Monday, December 1, 2014

Every Stone Shall Cry: Begging to be Black

With thinking writers like Antjie Krog, South Africa has a mine of greater value than all her gold and diamond mines combined. This daring, forthright journalist-poet goes on inner and outer journeys to help her understand her fellow human beings and herself in depth and compassion. In A Change of Tongue (blogpost 11-19-14) we followed her journey with fellow poets to Timbuktu in West Africa. In Begging to be Black Krog continues the quest motif in three significant ways.

At first it seems like a braid of three strands: a modern day murder, a personal European journey, and a historical search for the phenomenon, Moshoeshoe. But as the book radiates out, we are amazed by the complexity Krog unearths. Rather than a simple braid, we are treated to fantastic beadwork of extraordinary design.

The murder is in the town near her home; the gun is hidden on her porch; she is sucked in. Her travel to post-Nazi Germany is a scholarly and personal pursuit of the roots of Afrikanerdom which bore the fruit of apartheid. Her fascination with Moshoeshoe and his powerful legacy among the Sotho and others led her to research what made this man so different from all others?

Begging to Be Black is a genuine search to understand what it means to be black in post apartheid South Africa. Krog is not a hand-wringing, helpless white woman. She was a member of the ANC and took a number of unpopular stands throughout her journalistic career., taking risks for herself and her family. Her openness to learning from others, history and herself make her a brilliant model for young South Africans today: a model for conversation and dialogue. 

Where is the path to understanding how ubuntu will actually work? In Krog’s book Country of My Skull (blogpost 4-14-14) she documented the TRC for three years. The testimony of Cynthia Ngewu begins to set a pattern for the conversation of reconciliation. She said:

This thing called reconciliation . . . if I am understanding it correctly,
if it means this perpetrator, this man who killed my son,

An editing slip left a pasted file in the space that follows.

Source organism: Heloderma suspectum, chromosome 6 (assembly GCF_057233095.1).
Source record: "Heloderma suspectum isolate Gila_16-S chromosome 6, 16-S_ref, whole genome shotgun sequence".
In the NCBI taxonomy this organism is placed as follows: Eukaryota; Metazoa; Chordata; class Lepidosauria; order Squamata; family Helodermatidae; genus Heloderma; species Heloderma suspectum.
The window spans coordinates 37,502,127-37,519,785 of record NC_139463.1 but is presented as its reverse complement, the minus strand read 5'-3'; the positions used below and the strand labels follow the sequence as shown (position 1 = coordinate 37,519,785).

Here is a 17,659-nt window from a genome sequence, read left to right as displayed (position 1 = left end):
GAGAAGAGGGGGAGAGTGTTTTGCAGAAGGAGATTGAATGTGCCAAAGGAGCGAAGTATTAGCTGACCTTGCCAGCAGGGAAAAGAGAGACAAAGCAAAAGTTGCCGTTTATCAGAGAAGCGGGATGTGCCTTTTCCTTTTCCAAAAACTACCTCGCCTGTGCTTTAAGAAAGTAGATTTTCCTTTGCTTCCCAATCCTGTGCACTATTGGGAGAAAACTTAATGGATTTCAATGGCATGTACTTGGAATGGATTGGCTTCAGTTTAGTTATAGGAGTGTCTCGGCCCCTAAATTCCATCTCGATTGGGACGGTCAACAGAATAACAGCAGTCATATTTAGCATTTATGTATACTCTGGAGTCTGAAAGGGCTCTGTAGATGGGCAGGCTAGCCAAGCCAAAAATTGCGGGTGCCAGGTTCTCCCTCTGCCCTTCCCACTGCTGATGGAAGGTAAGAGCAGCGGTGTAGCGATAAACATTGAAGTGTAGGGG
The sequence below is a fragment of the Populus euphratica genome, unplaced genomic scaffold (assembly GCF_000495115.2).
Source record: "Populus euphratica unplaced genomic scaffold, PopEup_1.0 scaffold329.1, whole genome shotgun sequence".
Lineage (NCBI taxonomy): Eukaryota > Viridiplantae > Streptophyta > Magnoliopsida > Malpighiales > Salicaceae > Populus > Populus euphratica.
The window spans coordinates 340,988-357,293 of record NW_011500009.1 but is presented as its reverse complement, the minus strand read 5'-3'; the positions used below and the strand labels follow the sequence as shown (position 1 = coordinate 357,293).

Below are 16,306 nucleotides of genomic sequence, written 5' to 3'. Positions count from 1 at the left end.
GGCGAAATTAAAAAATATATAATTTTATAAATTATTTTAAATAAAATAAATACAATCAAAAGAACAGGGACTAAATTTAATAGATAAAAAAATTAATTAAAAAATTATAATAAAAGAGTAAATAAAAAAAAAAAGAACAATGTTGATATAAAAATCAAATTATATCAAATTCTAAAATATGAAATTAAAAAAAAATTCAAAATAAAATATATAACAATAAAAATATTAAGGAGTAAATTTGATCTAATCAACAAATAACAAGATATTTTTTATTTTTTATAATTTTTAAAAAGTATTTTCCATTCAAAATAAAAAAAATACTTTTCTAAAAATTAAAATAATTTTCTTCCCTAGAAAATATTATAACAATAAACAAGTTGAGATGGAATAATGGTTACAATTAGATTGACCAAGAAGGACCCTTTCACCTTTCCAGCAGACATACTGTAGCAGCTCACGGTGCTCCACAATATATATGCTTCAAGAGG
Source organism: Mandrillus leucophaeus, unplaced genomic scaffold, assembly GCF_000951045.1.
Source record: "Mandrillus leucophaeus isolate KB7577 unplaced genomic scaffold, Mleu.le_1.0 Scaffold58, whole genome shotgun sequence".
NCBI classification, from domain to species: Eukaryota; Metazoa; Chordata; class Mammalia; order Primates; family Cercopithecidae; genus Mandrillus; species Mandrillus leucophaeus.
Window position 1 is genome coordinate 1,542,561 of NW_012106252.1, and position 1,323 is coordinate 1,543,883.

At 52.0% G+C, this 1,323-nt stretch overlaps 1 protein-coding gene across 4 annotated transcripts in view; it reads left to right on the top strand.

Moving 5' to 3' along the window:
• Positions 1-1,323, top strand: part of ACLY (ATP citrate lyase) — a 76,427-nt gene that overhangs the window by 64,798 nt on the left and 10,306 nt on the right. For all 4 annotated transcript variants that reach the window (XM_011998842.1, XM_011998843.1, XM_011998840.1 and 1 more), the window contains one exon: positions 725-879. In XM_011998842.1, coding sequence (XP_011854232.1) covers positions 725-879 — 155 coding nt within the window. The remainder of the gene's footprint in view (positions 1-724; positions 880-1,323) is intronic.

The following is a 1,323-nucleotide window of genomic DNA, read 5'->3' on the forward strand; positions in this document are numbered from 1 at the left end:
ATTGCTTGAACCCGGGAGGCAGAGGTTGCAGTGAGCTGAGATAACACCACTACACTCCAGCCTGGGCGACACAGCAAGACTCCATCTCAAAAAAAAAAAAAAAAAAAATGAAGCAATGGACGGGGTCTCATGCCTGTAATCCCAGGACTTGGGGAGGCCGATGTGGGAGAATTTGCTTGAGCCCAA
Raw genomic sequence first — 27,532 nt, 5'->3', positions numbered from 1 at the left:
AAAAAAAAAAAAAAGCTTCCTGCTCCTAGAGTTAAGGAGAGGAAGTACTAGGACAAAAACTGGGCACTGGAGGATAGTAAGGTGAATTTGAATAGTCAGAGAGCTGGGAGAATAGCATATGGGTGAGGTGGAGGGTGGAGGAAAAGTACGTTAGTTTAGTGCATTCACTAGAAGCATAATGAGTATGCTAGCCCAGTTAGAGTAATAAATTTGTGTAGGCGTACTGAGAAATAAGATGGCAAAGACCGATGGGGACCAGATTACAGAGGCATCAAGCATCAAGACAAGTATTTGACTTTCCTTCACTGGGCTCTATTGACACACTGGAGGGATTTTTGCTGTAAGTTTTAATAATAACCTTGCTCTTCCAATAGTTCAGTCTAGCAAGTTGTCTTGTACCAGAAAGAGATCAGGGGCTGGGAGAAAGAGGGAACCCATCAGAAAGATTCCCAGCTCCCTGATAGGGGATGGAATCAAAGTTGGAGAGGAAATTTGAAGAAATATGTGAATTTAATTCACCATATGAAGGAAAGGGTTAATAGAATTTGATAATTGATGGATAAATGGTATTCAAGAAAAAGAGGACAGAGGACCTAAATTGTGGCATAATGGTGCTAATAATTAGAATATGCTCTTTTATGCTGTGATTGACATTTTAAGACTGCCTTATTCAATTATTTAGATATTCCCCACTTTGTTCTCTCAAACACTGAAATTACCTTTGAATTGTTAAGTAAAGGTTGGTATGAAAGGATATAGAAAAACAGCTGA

if it means he becomes human again,
this man, so that I, so that all of us
get our humanity back . . .
then I support it all.

It is said that true bead artists always incorporate a little “mistake” or irregularity in their beadwork to keep it from being absolutely perfect or absolutely boring. Krog has managed the same feat in her writing: she blends in her own personal issues (her Afrikaner family and her Jewish husband), being used by her trusted African friends to cover their own misdeeds, the other-worldliness she discovers as she lives and studies in Germany, where the seeds for apartheid’s eugenic theory were germinated.

Begging to Be Black is also a series of conversations about the many issues that arise when “ubuntu” is the ultimate topic. These conversations, with more significance than the colour of one’s skin, range across privacy and community, space and ownership, loyalty and justice, reconciliation and humanity. Antjie has developed deep relationships with an astonishing variety of people. She has proven herself an able listener. Her gift has enabled her to share deep places in the hearts of those unable to speak or use her hard-earned platform.

It seems fitting that Krog chose Moshoeshoe as her historical figure to bring understanding to her modern situation. He is a significant and universally acknowledged genius of human nature. Both Max du Preez and Rian Malan also referred to him at length in their works on Southern Africa. He epitomises the best of Africa.  His self-observation expresses a humble awareness of the “bigger than we are” quality Africans call ubuntu. “Though I am still only a pagan, I am a Christian in my heart.” 

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